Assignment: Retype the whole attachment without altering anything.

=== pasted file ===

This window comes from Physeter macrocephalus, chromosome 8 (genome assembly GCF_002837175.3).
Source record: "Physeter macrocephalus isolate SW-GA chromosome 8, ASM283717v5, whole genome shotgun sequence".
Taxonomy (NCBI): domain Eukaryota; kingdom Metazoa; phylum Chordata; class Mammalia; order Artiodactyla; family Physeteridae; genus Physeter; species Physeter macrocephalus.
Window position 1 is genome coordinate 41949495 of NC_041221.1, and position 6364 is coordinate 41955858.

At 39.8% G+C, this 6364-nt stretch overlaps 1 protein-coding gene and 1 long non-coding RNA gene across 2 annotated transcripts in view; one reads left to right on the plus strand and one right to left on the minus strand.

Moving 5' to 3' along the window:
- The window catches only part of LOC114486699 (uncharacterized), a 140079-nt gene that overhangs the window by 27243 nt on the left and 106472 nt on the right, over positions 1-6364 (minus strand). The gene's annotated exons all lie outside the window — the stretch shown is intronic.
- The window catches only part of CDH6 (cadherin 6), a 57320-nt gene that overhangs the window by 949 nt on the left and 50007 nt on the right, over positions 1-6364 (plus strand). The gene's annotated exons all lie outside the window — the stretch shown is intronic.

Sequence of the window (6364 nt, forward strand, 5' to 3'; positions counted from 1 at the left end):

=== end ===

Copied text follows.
This window comes from Physeter macrocephalus, chromosome 8 (genome assembly GCF_002837175.3).
Source record: "Physeter macrocephalus isolate SW-GA chromosome 8, ASM283717v5, whole genome shotgun sequence".
Taxonomy (NCBI): domain Eukaryota; kingdom Metazoa; phylum Chordata; class Mammalia; order Artiodactyla; family Physeteridae; genus Physeter; species Physeter macrocephalus.
Window position 1 is genome coordinate 41949495 of NC_041221.1, and position 6364 is coordinate 41955858.

At 39.8% G+C, this 6364-nt stretch overlaps 1 protein-coding gene and 1 long non-coding RNA gene across 2 annotated transcripts in view; one reads left to right on the plus strand and one right to left on the minus strand.

Moving 5' to 3' along the window:
- The window catches only part of LOC114486699 (uncharacterized), a 140079-nt gene that overhangs the window by 27243 nt on the left and 106472 nt on the right, over positions 1-6364 (minus strand). The gene's annotated exons all lie outside the window — the stretch shown is intronic.
- The window catches only part of CDH6 (cadherin 6), a 57320-nt gene that overhangs the window by 949 nt on the left and 50007 nt on the right, over positions 1-6364 (plus strand). The gene's annotated exons all lie outside the window — the stretch shown is intronic.

Sequence of the window (6364 nt, forward strand, 5' to 3'; positions counted from 1 at the left end):